News Front Page

Poker Rooms

Poker Strategy

Odds Calculator

Poker Rules

Poker Games


Player Profiles



Poker Blogs

Poker Software

Poker History

Home Poker



Super System Theories and No-Limit Hold'em Tournaments

By Marc Weinberg

There's a touch of blasphemy in this article, at least for some poker players, so consider yourself forewarned. The issue I intend to explore is whether Doyle Brunson's famous advice for playing no-limit hold'em in his Super System books should be applied to no-limit hold'em tournaments. I believe that the strategies outlined by Texas Dolly, while undoubtedly brilliant for no-limit cash games, are not as uniformly successful when employed in tournament poker. Furthermore, there is money to be made by disagreeing with some of Brunson's theories, not only because tournaments are so different to cash games, but also because so many of your opponents are Super System disciples. By going against generally held tendencies, which is essentially what made Brunson's strategies so successful thirty years ago, you carve out an edge.

The key to Brunson's no-limit hold'em philosophy is pithily summarized in the following remark: "If you want to be a winner - a big winner - at no-limit hold'em, you can't play a solid, safe game." Now I wouldn't be caught within hollerin' distance of Doyle in a cash no-limit game. He would break me precisely because he is a gambler who wants to get his money in when he is behind. He wants to project a super-aggressive persona, and he wants to chase hands. One, he might catch his hand and take all the chips of an opponent, and two, when he does have a strong hand he will entice callers because no-one believes his bets indicate strength. But this philosophy is not optimal for tournament poker. Let me qualify that by saying it is not optimal for a freeze-out tournament, or any tournament that does not allow for re-buys or add-ons.

The majority of tournaments are contested with a set number of starting chips, and you cannot replenish those chips. You either acquire all the other chips or you are eliminated. Now, if you followed Brunson's strategies throughout you would either be eliminated early, or you would gather up a lot of chips quickly and then continue to press relentlessly. You would continue to get involved in huge pot after huge pot, and eventually you will whittle away your own advantage. The optimal tournament strategy is to begin cautiously, slowly increasing chips at minimal risk to your own stack, merely keeping the ratio between your chips and the blinds constant. At a certain point, either when you have the cards, or artificially, when the starting pot size (blinds + antes) / chip ratio drops below 1:15, you then need to play like Brunson. Attack, make moves, and push players around.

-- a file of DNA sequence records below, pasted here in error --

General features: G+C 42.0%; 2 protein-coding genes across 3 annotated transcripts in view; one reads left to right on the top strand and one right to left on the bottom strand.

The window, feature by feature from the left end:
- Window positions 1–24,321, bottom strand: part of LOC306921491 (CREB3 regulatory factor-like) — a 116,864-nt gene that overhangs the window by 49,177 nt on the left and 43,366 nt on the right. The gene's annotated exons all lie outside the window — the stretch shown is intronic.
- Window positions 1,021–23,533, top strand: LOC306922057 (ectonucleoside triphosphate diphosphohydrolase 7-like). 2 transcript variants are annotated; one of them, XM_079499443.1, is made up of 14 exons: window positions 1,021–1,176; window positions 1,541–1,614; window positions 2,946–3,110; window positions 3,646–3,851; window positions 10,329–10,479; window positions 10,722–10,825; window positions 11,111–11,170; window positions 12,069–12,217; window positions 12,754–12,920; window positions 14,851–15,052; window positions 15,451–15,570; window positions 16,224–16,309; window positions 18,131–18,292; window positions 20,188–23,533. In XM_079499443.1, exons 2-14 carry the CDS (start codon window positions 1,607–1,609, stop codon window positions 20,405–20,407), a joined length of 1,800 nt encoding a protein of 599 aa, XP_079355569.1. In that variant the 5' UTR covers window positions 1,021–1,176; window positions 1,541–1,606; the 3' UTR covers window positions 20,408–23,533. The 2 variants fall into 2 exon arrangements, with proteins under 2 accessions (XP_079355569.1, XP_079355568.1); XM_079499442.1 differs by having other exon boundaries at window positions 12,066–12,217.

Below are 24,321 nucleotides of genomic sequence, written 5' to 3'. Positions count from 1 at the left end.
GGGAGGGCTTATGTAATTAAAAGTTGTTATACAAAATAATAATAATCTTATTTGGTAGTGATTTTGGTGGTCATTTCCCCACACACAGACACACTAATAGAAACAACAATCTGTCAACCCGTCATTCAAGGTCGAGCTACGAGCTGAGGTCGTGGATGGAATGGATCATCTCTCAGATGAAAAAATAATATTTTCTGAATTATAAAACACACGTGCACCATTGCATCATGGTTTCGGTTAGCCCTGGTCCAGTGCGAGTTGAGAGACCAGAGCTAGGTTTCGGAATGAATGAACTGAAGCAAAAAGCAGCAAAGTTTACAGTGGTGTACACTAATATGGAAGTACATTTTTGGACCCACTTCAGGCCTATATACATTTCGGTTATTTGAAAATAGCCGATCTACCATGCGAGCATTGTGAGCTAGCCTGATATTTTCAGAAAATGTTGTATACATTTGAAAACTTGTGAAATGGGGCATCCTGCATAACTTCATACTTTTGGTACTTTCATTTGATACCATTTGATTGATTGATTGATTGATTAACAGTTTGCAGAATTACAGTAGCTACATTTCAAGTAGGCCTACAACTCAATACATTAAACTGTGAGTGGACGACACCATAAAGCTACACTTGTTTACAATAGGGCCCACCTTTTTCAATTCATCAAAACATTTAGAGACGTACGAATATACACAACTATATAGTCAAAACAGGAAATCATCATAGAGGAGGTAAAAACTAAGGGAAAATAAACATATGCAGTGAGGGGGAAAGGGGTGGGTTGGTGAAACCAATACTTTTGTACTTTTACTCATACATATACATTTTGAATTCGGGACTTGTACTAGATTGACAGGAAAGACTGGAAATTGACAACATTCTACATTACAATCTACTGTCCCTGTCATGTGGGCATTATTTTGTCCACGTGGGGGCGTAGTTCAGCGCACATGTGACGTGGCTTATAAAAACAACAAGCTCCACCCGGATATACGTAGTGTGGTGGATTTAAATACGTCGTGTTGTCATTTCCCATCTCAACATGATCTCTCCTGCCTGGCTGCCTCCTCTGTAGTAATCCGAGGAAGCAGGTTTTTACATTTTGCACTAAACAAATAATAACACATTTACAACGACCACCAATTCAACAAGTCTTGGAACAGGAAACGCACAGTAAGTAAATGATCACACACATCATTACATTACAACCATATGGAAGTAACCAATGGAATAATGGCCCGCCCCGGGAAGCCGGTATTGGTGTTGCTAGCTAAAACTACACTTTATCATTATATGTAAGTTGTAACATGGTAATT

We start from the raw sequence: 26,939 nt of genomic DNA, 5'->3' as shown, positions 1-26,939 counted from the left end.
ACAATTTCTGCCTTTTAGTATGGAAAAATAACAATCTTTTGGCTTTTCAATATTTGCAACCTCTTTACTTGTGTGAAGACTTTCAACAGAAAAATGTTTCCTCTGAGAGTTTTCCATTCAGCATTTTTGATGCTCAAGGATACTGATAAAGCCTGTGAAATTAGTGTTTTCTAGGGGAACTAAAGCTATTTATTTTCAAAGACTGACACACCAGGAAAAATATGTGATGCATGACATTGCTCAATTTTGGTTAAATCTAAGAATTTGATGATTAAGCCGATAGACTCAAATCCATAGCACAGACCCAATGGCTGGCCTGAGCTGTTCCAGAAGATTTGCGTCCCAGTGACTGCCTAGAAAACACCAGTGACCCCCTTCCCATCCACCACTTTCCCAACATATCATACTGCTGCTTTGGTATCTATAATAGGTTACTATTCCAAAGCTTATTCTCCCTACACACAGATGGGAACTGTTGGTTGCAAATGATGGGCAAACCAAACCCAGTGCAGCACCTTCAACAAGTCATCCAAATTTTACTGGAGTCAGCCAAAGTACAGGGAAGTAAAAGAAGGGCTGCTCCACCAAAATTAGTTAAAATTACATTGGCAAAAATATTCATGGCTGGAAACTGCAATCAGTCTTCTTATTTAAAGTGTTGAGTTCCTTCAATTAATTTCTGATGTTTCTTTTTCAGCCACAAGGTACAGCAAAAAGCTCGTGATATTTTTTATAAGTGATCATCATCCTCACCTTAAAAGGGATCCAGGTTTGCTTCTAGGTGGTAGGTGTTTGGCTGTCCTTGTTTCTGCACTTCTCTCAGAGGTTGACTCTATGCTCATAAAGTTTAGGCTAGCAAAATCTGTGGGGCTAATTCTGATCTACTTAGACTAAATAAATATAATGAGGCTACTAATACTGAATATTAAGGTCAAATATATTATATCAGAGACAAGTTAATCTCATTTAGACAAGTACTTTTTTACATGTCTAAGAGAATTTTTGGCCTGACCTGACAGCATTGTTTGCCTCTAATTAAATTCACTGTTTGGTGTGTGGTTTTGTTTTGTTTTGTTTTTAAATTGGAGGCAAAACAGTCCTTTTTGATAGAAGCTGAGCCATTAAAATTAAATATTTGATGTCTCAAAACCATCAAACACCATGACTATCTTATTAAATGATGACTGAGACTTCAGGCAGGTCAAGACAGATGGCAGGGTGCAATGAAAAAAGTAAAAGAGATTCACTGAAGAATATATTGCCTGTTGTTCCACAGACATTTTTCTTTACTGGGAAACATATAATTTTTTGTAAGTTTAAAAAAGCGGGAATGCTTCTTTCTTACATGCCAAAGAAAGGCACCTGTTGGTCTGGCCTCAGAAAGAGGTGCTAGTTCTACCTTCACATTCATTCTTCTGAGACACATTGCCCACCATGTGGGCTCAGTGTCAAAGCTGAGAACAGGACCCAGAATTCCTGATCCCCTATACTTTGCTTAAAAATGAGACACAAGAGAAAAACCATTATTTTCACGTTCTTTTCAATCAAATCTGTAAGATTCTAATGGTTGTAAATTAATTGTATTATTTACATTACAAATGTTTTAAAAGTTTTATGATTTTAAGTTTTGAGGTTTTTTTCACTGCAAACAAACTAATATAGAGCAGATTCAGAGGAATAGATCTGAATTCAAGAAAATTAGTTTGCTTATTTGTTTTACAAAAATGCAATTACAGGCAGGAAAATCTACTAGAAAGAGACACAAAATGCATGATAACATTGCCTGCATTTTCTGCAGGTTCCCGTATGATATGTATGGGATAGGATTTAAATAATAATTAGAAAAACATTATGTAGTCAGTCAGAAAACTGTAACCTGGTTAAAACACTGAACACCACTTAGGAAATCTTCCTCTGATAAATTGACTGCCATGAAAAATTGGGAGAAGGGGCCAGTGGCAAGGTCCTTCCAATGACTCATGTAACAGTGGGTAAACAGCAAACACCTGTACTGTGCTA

The value of switching mid-stride is that it will take other players a long time, if they see it at all, to realize that you are making a strategic change as opposed to catching a "rush" of cards. You didn't start out like a maniac, so when you suddenly turn up the heat after two hours at the table your opponents are invariably caught flat-footed. Then, once you have a big chip stack, and I don't care if this happens early or late in a tournament you should tighten up again. You want to get to the final table in 6th place or better. There are no prizes for having the chip lead when the final table starts. There are also no prizes for staggering along with minimal chips and being eliminated in the bubble. Your aggression must be connected to the ratio of your chips to other player's chips, and the ratio of your chips to the starting pot size (blinds + antes).

So, instead of bullying consistently, I am advocating a tight-aggressive-tight style of play that refines Brunson's no-limit concepts especially for no-limit tournaments. If you are playing a tournament with re-buys, add-ons, or to a lesser extent with short-handed tables, then Brunson's ideas become more tenable. Now you can push from the outset because you can replenish your chips if you fail, or build up a huge stack and attack weaker stacks all the time. There is a far bigger advantage to holding the chip lead at a six-handed table than at a ten-handed table. It is no surprise to me that Doyle won the short-handed no-limit event at the WSOP this year. His style of aggressive play with the second-best hand is well suited to that format. I think he could also still win a re-buy WSOP event, but would be very surprised if he ever won another typical major no-limit tournament.

Also, as I mentioned earlier, the fact that so many of your opponents are playing based on concepts they have learned from Super System is beneficial to you if you buck the trend and devise your own style. You know that a few of these guys are going to knock each other senseless on huge drawing hands early on, and you're happy to sit back and watch it unfold. It doesn't matter if someone at your table triples up early, but it matters a lot that two players are eliminated from the event. During the first few limits, with the blinds low, you need to concentrate on survival, and pace your move for later. This isn't a cash game where a big moves scares the opposition witless, this is a marathon of guile and cunning!

♠ ♣ ♥ ♦

$600 First Deposit Bonus at Poker Stars

♠ ♣ ♥ ♦

Poker News - 2016
Poker News - 2015
Poker News - 2014
Poker News - 2013
Poker News - 2012
Poker News - 2011
Poker News - 2010
Poker News - 2009
Poker News - 2008
Poker News - 2007
Poker News - 2006
Poker News - 2005
Poker News - 2004